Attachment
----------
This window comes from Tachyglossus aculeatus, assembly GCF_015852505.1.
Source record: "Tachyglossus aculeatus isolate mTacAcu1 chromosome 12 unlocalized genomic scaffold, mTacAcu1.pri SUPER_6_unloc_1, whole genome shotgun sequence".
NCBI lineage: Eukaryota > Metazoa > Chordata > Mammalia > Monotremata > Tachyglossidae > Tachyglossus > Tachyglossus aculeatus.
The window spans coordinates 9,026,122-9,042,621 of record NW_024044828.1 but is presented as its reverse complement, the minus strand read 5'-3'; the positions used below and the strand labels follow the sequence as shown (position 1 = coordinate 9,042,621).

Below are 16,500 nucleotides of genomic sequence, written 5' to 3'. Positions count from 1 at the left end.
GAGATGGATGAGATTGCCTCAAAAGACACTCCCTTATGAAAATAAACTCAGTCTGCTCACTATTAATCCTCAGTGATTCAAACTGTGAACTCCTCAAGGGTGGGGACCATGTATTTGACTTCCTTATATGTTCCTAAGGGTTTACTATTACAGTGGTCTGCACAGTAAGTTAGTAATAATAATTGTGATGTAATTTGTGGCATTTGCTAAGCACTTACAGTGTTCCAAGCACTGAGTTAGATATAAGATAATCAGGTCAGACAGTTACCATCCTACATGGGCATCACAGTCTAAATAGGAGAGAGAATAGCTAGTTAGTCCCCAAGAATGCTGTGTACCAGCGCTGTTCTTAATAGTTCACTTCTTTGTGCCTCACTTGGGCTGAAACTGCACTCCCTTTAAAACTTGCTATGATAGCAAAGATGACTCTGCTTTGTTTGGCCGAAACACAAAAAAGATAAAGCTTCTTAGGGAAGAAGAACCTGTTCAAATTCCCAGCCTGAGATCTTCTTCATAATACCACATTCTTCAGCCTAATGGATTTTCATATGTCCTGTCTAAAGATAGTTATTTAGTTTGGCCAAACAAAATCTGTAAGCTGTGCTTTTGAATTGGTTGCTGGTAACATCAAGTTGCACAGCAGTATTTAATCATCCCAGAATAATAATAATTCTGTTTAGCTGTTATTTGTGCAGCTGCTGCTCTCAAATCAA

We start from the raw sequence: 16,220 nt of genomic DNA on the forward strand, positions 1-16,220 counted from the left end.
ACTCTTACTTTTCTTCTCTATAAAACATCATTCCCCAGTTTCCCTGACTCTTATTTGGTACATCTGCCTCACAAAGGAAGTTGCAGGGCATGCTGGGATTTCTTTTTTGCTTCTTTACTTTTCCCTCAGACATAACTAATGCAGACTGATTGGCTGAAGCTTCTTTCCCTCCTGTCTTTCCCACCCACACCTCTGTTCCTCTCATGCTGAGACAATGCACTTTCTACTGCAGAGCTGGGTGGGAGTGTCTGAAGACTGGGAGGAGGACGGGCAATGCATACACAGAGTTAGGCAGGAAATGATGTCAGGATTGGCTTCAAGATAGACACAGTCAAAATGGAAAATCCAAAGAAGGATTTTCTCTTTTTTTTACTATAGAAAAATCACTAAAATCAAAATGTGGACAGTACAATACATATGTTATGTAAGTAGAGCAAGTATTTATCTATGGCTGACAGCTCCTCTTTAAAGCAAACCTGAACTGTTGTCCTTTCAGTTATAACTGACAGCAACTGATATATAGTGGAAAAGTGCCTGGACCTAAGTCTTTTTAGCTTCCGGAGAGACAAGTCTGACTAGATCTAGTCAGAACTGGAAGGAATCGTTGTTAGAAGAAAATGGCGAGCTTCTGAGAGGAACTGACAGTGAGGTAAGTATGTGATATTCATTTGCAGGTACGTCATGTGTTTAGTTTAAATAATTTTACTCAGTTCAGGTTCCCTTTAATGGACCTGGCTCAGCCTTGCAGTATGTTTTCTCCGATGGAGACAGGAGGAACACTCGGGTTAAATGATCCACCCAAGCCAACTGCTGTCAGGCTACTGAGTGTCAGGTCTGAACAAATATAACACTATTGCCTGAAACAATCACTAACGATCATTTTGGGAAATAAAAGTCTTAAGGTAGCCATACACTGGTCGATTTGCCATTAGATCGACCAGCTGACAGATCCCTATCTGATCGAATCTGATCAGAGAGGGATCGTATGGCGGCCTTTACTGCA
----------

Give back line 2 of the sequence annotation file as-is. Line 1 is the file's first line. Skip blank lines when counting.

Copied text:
Source record: "Tachyglossus aculeatus isolate mTacAcu1 chromosome 12 unlocalized genomic scaffold, mTacAcu1.pri SUPER_6_unloc_1, whole genome shotgun sequence".